Heritage bacon. Could life get better? It can, particularly if chefs John Stewart and Duskie Estes — and a really great back story — are involved. The couple is best known as the chef-proprietors behind Sonoma County's Zazu Restaurant + Farm (Santa Rosa) and Bovolo restaurant (Healdsburg). But with their summer Grand Cochon win (the chef-fueled Olympics of pork, essentially), they're getting as much attention of late for their backyard (literally) side project: Small-batch, hickory-smoked bacon that they sell under the Black Pig Meat Co. label (a package arrived in our welcome box after we joined the Butcher's Guild). It's among our favorite bacons at the moment, although it should be noted that we generally have a large number of cured meats on our “like” list at any given time (and smoky bacon diehards, do read the tasting disclaimer that follows).
But these chefs have a last-minute game changer: Their Black Pig Pinot Noir.
That wine is somewhat circuitously connected to their bacon biz. When the couple found out the Schiopettino grapes growing in their backyard vineyard were diseased, they decided to ditch the prized grapes and raise pigs instead (for commercial production purposes, their pork is now sourced via Pure Country Pork, a Washington farm). Considering the price per ton for grapes (thousands of dollars) versus a package of their bacon ($13), it's safe to say Stewart and Estes are rather obsessed with cured meat. Estes, incidentally, has a background in butchery (in the restaurant sense of the word), and Stewart, who apprenticed in charcuterie under Mario Batali (yeah, we're jealous, too), makes the charcuterie for the restaurants.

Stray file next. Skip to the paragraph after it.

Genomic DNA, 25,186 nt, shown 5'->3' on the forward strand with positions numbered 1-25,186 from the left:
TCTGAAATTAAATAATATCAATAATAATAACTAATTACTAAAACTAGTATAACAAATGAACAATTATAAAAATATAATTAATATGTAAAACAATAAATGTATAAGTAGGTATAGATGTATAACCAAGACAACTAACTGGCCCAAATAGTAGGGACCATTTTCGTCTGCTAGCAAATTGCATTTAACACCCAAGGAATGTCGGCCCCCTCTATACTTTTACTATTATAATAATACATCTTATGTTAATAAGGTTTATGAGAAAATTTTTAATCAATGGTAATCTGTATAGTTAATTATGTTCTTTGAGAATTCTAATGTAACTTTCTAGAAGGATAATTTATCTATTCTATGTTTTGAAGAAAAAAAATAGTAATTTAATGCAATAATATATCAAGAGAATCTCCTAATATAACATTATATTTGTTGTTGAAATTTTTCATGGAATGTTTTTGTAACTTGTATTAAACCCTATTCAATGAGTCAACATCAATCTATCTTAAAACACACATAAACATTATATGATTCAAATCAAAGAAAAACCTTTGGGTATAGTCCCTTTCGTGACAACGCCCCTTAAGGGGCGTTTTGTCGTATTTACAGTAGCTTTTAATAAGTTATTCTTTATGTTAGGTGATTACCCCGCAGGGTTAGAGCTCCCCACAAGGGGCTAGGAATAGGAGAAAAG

The Pinot? After converting their backyard to a porcine palace, the couple began buying grapes. Thomas George Estates in Healdsburg (formerly Davis Bynum) now produces their wines, a “Blanc” Pig Sauvignon Blanc ($25) and that Black Pig Pinot Noir ($38). That Pinot in particular is a great value for the quality — although it should be noted that this wasn't blind tasting, but one with several pork interludes. Perhaps all that bacon gave us a biased viewpoint, but regardless, we're still putting that Pinot (with a side of bacon, of course) on our holiday wish list.
* Black Pig Meat Bacon Disclaimer: A forewarning to smoke fiends: This is more delicately flavored bacon in terms of applewood smoke dominance. These are subtle-but-meaty slices that, based on girth alone, cause one to pause-and-think before using. In other words, if you are a diehard Benton's bacon fan (which we also love for those in-your-face hickory smoke moments), Black Pig Meat's bacon is not going to give you that same smoky high. It tastes like exactly what it is: A chef's vision of bacon that should be put to thoughtful menu component use.
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